Jeff Henig, writing last week as a guest at Rick Hess’s blog:
[T]he high promise of policy by algorithm mutates into cause for concern when data are thin, algorithms theory-bare and untested, and results tied to laws that enshrine automatic rewards and penalties.
Technocratic accountability policy happens to be one of my favorite fads to study, and Henig is writing just a week after Henry Farrell blogged the following in an entry the previous week at Crooked Timber that started a series of blog entries all over the place:
Neo-liberals tend to favor a combination of market mechanisms and technocratic solutions to solve social problems. But these kinds of solutions tend to discount politics – and in particular political collective action, which requires strong collective actors such as trade unions.
Is accountability policy the type of neoliberal mechanism that gives Farrell and others the heebie-jeebies?1
First, a bit of perspective: Farrell is right to be concerned about mindless acceptance of any and all technocratic policies, but he is wrong about the assumption of political vacuity. Paul Starr and Theda Skocpol are well-known sociologists who were writing a few decades ago about the long-term political legacies of policy structures, and in many ways the political strategy of health-care reform in the early Obama administration was shaped by those arguments as well as by the failure of Clinton’s efforts. There are plenty of Farrell-tagged neoliberals who understand the political stability of universal programs such as Social Security, and while that isn’t the type of political theory Farrell may be thinking about, and it doesn’t guarantee that all neoliberalish policies or people are politically savvy, it is not discounting political dynamics.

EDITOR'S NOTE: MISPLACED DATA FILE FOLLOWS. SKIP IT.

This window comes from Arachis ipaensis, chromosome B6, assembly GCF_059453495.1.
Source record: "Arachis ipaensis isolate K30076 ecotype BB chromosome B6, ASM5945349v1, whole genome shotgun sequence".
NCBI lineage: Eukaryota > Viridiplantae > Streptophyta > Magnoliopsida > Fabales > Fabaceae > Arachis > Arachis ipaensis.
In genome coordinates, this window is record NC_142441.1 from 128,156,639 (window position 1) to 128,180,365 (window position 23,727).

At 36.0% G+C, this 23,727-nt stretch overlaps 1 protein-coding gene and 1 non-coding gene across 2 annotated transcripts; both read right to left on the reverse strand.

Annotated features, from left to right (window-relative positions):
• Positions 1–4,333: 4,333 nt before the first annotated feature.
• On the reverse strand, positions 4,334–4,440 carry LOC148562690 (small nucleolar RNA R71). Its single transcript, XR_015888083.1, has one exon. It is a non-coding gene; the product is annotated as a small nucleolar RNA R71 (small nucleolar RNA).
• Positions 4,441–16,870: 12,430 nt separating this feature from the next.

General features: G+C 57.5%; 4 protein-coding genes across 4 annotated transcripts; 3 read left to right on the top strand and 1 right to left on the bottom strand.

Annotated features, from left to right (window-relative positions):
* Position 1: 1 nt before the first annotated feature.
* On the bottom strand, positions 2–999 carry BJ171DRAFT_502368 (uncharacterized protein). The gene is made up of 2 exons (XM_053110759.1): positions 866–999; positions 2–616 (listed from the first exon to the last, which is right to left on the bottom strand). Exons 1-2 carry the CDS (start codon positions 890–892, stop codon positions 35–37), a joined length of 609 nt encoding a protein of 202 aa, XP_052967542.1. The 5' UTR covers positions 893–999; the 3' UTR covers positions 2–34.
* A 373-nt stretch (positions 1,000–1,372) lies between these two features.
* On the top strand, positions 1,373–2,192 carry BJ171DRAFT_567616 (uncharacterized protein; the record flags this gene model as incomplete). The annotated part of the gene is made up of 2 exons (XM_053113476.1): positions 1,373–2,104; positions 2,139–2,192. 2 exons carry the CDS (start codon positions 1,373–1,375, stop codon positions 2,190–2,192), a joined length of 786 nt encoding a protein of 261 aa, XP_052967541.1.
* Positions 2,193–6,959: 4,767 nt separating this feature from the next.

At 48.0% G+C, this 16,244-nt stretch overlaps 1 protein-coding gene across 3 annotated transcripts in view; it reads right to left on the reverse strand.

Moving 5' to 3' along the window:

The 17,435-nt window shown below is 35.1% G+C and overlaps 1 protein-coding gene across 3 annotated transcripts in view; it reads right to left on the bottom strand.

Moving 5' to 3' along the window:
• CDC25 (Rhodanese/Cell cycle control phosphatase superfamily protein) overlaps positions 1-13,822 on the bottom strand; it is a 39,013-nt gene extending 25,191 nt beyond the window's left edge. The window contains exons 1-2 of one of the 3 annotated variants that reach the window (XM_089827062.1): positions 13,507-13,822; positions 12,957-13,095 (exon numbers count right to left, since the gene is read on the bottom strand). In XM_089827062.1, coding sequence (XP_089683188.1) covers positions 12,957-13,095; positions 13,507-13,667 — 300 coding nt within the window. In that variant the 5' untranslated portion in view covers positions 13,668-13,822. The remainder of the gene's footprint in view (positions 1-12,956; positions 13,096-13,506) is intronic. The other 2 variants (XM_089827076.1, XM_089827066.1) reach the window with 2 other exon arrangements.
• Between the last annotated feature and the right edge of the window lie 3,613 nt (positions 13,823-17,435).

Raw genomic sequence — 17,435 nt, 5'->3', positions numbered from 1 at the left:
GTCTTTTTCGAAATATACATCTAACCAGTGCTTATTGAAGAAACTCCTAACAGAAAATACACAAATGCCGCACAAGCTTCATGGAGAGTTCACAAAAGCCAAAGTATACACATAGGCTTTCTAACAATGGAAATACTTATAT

- Statistical accountability mechanisms fall into a category of mechanisms that allow political bodies to outsource “fact-finding” to groups or mechanisms that are declared by fiat to be disinterested. Turner used juries and “blue-ribbon” commissions as his prime examples, but the category also includes expert groups such as the National Research Council and the types of algorithms that worry Henig. The Independent Payment Advisory Board in the Affordable Care Act is just such a body, as was the Defense Base Closure and Realignment Commission. The point here is not whether such mechanisms are truly disinterested but the role they play in the social determination of what reality is.
- These mechanisms in turn are part of the modern state apparatus in defining reality, or “seeing like a state,” as Scott put it. Scott’s emphasis has been on documenting the pathology of attempts to rationalize society, but I think the more general contribution of his work is on the efforts of state data collection to define society. David Nye made a similar point about the Land Ordnance of 1785 and the process of surveying the land as a state act. To Nye, the act of surveying was an important part of the effort to remake the land in North America and both pretend that and create an ideology that white settlers in the U.S. were expanding into a virgin land.